G’Day Bali

Arrival in Bali! Heat, humidity. We changed currency and are now millionaires – at least in Rupiah.

            Our driver from the Denpasar, Bali, airport to the Patra Jasa Bali Hotel “offered” to take us the next day to see some sites during our one-day stay in Bali. The first lesson we learned after the fact was that you are supposed to barter with everyone. Though we thought the deal he gave us

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was more than fair, we probably could have got it cheaper.
            His name was Gede (pronounced G’Day). Later in the day when he introduced one of his co-workers as Gede, we remarked how unusual it was that they should both have the same name. Silly us! All first-born Balinese are named Gede, men and women. There is also a name for the second, third, born on down the line. How confusing that must be!
            Gede’s car, like every other car, was decorated with prayer offerings made of palm leaves. He drove us through the extremely busy streets to various sections of southern Bali, each section occupied by a different artisan group. “Busy streets” is a gross understatement. Two-lane roads are converted to 4 or 6 lanes by motor scooters squeezing between the cars, going all directions. Like England, they drive on the left side, so I soon learned to contain myself from shrieking when I thought we were going to die because we were on the wrong side of the road.
            The first stop was to a Balinese theater; a story in five acts of good and evil creatures and the fight for victory. The dance was beautiful and the gamelan music mesmerizing. I think my eyes leaked a few tears.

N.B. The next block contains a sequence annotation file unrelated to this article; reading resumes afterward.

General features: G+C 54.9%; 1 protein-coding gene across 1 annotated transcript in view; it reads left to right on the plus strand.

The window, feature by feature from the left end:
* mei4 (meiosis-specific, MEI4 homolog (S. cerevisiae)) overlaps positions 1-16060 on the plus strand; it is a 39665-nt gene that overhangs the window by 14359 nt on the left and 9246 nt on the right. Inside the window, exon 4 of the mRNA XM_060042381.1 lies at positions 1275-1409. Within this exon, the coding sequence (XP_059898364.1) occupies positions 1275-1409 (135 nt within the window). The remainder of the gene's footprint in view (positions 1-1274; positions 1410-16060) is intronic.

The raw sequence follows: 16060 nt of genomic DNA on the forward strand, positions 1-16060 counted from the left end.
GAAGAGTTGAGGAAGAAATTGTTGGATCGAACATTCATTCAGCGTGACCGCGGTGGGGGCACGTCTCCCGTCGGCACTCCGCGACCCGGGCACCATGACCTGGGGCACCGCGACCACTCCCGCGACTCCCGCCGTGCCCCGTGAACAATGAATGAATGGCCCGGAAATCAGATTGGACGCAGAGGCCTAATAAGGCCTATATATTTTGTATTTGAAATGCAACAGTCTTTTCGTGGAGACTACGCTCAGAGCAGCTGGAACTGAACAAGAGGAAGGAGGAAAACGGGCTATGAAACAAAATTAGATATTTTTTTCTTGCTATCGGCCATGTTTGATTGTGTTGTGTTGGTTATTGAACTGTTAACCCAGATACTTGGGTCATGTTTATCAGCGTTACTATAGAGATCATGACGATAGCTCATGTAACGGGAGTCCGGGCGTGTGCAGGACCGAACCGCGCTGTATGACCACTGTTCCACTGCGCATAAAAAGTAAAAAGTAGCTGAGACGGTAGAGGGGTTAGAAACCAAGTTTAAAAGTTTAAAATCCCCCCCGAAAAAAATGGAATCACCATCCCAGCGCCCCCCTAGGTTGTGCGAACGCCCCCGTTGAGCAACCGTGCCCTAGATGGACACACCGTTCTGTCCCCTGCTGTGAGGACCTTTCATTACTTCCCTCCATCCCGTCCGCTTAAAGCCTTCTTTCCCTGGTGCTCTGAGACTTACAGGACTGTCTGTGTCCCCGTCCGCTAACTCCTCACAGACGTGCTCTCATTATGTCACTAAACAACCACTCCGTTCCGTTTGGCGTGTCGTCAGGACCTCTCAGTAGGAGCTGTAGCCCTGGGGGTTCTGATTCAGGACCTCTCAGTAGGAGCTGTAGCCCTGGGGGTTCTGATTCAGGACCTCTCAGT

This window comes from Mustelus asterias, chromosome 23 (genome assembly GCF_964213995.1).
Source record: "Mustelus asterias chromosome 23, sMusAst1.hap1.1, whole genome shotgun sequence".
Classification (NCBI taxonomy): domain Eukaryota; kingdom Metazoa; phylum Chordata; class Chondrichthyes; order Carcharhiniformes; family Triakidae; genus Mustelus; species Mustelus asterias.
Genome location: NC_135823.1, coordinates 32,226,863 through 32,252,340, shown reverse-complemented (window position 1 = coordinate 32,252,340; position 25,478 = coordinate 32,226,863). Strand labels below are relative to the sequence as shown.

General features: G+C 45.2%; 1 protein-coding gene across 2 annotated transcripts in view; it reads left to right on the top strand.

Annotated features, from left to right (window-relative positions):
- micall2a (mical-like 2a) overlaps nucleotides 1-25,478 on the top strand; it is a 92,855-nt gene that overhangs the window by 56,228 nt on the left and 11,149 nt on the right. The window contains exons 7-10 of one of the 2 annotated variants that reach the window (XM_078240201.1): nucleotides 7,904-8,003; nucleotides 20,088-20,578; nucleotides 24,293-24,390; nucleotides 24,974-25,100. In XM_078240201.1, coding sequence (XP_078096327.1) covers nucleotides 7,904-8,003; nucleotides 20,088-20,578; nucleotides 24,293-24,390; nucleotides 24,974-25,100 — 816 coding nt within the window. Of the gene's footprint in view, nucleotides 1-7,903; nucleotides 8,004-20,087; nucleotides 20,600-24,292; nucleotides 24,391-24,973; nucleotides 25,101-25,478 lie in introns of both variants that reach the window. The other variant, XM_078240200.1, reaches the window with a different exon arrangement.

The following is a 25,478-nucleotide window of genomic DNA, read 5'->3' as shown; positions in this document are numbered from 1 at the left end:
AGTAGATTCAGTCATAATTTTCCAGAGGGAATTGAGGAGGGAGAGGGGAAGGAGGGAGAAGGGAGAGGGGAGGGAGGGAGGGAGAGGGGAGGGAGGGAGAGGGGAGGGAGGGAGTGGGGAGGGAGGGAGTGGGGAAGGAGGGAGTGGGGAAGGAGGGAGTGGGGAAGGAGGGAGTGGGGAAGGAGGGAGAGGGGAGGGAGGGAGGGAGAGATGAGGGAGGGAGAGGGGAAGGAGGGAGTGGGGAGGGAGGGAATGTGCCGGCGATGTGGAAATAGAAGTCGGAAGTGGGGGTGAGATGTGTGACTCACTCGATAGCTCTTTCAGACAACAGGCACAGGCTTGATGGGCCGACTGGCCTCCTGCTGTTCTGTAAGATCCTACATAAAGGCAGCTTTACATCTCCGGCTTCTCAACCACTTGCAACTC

We watched batik being made, gold and silver smiths at work, saw the civets out of which the kopi luwak coffee is harvested. Literally, out of the animals. Look it up. There we also got to taste 13 different coffee and tea beverages from ginseng coffee to flowery teas. The more hot beverages I drank, the more I sweated in the imposing humidity.
            We went to a Hindu temple where every visitor was fitted in a sarong before entering. The rock carvings are incredible, especially when framed by the colorful vibrant foliage. Prayer trays made of palm leaves, flowers and aromatic grasses were placed everywhere. We bartered with a woman to purchase one and laid it on a statue of some god. She wanted 20,000 rupiah; we gave her 5,000 and she was delighted.
            Woodcarving is everywhere, ornate, and beautiful. In the Rimba hotel in Papua where Freeport employees are housed on their trek into and out of the mine site, every door and table is from carved wood, usually mahogany. We watched carvers at work at one of our stops. We do realize that the day was planned by Gede to provide customers to all of the artisan shops, but we didn’t care. I got a couple of trinkets, and we had been chauffeured to places we would otherwise not have found on our own. By the way, tourists do not drive their own cars there.
            Then after an exhausting day, Gede returned us to the Patra Jasa Bali, where we took another swim and had a beer at the floating bar (that was on my bucket list). Next time on Bali, we will venture out to more temples, beaches and who knows what? I just hope Tobias and Elizabeth are with us next time!
And perhaps my little frog friend in the hotel loo will visit me again next time. Now, that woke me up!

 

 

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